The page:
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By Lise Manniche, published by the British Museum Press at £9.99. 176pp. ISBN: 0-7141-1704-8

Using evidence from tomb paintings and funerary models, Manniche starts by discussing the design of both temple and private gardens and the range of plants grown in them, as well as the commercial scale of the growing of flowers for offerings in the temples; in one period of under three years, for example, Rameses III made offerings of almost 2,000,000 each of bouquets and flower bundles to the Temple of Amun alone. She then passes on to examine the use of flowers and plants generally both mundanely and socially and in funerary rites, both in mummification and as garlands for adorning the mummy and mourners, and thence to the use of plants in cosmetics, perfumery and general body care and decoration.

The herbal section proper introduces several dozen of the plants used by the Egyptians which have been identified with at least reasonable certainty: acacia, celery, wormwood, onions, white bryony, fennel, mandrake, linseed, opium poppy, pomegranate and dill to name just a few. Each section provides detailed information on the properties ascribed to the plant by the Egyptians and gives practical information on how it was used in medicine, cosmetics and dyes.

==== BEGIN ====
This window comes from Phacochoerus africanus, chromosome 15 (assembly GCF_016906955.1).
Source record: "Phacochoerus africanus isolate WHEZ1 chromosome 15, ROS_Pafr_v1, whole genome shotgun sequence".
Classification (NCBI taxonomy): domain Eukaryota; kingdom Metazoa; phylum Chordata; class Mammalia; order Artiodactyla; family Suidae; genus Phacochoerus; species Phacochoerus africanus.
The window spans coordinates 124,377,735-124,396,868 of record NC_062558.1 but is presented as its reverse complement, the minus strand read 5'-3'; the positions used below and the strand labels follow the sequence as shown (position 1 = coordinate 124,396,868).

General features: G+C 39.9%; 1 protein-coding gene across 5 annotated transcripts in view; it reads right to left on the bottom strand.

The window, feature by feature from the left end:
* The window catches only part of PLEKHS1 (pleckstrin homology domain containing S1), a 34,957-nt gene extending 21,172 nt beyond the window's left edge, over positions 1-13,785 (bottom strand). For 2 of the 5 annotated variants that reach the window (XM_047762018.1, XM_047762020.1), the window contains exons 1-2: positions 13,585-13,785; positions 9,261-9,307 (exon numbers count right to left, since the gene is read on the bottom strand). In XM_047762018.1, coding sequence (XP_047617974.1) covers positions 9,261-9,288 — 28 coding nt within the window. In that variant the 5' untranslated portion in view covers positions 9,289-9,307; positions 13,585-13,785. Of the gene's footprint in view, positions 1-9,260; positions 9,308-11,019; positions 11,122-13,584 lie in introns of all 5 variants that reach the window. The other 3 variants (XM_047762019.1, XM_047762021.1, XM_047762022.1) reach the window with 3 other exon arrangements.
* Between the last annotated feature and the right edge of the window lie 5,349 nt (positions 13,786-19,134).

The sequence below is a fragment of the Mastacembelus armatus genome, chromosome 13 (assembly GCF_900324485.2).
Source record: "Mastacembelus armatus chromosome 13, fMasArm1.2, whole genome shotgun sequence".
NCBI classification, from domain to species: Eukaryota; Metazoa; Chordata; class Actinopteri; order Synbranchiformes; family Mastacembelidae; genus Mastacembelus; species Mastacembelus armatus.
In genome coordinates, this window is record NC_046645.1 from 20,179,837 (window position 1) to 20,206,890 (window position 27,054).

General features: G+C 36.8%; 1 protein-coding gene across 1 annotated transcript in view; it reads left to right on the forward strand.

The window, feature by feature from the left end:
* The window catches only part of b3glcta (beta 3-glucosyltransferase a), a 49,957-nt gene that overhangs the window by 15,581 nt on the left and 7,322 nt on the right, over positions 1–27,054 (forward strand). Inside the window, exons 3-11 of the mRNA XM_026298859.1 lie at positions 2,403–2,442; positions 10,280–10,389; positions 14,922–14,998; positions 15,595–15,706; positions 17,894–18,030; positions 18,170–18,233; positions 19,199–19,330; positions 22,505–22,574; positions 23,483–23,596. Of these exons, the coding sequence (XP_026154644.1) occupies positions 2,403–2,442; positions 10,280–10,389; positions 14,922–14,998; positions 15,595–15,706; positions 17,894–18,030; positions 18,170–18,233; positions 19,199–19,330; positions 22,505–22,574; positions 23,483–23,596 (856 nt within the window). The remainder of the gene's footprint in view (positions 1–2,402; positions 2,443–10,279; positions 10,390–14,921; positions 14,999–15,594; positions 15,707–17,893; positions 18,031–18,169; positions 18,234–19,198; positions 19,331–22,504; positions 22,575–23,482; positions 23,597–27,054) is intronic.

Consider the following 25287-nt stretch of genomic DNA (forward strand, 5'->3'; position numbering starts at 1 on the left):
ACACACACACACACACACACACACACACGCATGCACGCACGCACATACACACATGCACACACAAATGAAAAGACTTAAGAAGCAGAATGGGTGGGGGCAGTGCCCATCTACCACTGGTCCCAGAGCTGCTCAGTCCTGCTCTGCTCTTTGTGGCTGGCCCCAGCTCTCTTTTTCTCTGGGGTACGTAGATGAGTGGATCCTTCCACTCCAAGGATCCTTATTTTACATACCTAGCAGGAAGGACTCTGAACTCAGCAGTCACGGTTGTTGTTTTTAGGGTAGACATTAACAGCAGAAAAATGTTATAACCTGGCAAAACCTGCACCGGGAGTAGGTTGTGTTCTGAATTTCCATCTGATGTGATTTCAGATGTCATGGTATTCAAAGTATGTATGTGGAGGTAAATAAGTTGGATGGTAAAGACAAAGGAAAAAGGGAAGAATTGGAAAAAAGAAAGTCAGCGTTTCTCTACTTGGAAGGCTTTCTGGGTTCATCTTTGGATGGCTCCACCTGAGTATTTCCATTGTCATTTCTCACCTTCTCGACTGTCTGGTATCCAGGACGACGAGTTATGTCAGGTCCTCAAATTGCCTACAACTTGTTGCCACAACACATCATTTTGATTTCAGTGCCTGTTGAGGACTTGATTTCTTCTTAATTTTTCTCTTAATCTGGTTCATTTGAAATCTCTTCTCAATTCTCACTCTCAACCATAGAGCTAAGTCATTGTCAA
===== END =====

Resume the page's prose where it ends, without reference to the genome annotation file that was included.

What is particularly interesting is that Manniche provides a wide selection of actual recipes, culled from Egyptian, Greek and later Coptic medicinal manuscripts, which could be tried out by the more practically-minded reader. Here are instructions and quantities for making cough mixtures, treatments for burns, (opium-based) potions for quietening fractious babies, mixtures for expelling worms and treating indigestion, for curing eye and ear infections and treating (literal) pains in the arse! Information on cosmetic preparations includes deoderants, creams for camoflaging skin imperfections, the making of perfumed oils and fat and a range of hair and baldness treatments.

All in all, an endlessly fascinating book which is highly recommended for readers with an interest in herbalism or in Egypt generally and with enough detail for adventurous herbalists to roll up their sleeves and get stuck in.